Origin of trucker1
Origin of trucker2
verb (used with object)
verb (used without object)
Origin of truck1
Examples from the Web for trucker
Contemporary Examples of trucker
One trucker did shout an obscenity, and a musclebound mechanic told them to go and do something useful like study.Mexican Protesters Look to Start a New Revolution
November 21, 2014
Another was a trucker caught with a few joints; it was his second bust at the checkpoint.U.S. Drug and Immigration Checkpoints Take Toll on Border Towns
Andrew Becker, G. W. Schulz
June 18, 2013
Here is the excerpt from the novel: The trucker encampment was surrounded by a thin cordon of police.Pop Culture and the Recession
April 30, 2012
Historical Examples of trucker
Already the trucker was starting to pull away from the filling station.
“I sure will,” the trucker agreed heartily, opening the cab door.
The trucker lifted the completed roll and placed it on his truck.The Knack of Managing
Lewis K. Urquhart and Herbert Watson
There is no crop grown by the Southern trucker that has paid better than asparagus year after year.Asparagus, its culture for home use and for market:
F. M. Hexamer
“The trucker could have reached Claymore by this time,” the inspector responded.The Clock Strikes Thirteen
Mildred A. Wirt
noun mainly US and Canadian
noun US and Canadian
- a disc-shaped block fixed to the head of a mast having sheave holes for receiving signal halyards
- the head of a mast itself
Word Origin for truck
Word Origin for truck
1853, "worker who moves loads using a cart;" agent noun from truck (v.2). The motorized version is by 1935, a shortening of truck driver (1839).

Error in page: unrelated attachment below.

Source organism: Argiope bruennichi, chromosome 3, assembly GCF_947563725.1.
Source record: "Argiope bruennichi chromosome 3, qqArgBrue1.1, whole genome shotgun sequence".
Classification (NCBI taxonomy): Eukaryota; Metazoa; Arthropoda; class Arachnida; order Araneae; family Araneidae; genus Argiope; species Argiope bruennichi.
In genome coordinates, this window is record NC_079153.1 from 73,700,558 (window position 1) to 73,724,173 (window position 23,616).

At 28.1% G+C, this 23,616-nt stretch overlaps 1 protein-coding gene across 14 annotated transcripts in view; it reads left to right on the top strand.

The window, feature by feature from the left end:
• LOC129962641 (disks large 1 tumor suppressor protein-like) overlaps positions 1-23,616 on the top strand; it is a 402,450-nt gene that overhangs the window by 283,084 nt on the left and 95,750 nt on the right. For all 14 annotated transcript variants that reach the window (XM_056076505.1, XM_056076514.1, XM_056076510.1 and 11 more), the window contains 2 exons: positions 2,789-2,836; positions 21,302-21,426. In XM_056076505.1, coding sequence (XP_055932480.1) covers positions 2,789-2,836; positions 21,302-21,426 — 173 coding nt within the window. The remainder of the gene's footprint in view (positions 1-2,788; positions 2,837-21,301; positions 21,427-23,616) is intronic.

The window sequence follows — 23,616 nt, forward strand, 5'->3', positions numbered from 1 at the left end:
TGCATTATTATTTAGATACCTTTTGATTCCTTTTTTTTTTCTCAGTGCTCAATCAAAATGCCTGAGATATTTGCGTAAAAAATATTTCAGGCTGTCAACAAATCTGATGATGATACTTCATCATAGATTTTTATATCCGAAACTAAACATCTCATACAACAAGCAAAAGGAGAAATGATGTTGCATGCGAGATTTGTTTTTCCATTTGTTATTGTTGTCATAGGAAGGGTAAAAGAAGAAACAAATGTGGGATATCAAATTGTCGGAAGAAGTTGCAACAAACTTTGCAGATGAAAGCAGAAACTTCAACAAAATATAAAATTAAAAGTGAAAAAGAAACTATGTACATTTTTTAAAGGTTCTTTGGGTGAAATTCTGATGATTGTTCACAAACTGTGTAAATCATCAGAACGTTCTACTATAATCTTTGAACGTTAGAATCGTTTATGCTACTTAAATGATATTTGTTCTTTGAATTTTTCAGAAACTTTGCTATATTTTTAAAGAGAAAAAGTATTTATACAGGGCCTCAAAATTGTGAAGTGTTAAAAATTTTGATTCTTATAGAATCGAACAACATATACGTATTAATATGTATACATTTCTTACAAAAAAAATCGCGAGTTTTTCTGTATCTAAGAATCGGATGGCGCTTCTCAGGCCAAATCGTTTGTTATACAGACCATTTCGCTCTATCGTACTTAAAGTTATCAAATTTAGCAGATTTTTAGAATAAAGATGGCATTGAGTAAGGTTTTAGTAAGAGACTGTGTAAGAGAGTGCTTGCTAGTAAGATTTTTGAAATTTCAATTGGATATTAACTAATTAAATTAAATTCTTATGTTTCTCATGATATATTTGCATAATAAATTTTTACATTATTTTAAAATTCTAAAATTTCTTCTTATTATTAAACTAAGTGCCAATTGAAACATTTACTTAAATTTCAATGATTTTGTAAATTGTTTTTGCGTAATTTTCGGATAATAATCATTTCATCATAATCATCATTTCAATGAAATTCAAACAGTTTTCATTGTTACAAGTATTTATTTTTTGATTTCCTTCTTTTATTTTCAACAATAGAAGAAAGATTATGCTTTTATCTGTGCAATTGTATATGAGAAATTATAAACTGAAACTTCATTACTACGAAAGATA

"vehicle," 1610s, "small wheel" (especially one on which the carriages of a ship's guns were mounted), probably from Latin trochus "iron hoop," from Greek trokhos "wheel," from trekhein "to run" (see truckle (n.)). Sense extended to "cart for carrying heavy loads" (1774), then in American English to "motor vehicle for carrying heavy loads" (1913), a shortened form of motor truck in this sense (1901).
There have also been lost to the enemy 6,200 guns, 2,550 tanks and 70,000 trucks, which is the American name for lorries, and which, I understand, has been adopted by the combined staffs in North-West Africa in exchange for the use of the word petrol in place of gasolene. [Winston Churchill, address to joint session of U.S. Congress, May 19, 1943]
Truck stop is attested from 1956.
"to exchange, barter," early 13c., from Old North French troquer "to barter, exchange," from Medieval Latin trocare "barter," of unknown origin. Rare before 1580. Sense of "have dealings with" is first recorded 1610s. The noun is first recorded 1550s, "act or practice of barter." Sense of "vegetables raised for market" is from 1784, preserved in truck farm (1866).
"to convey on a truck," 1809, from truck (n.). Verbal meaning "dance, move in a cool way," first attested 1935, from popular dance of that name in U.S., supposedly introduced at Cotton Club, 1933. Related: Trucked; trucking.
see have no truck with.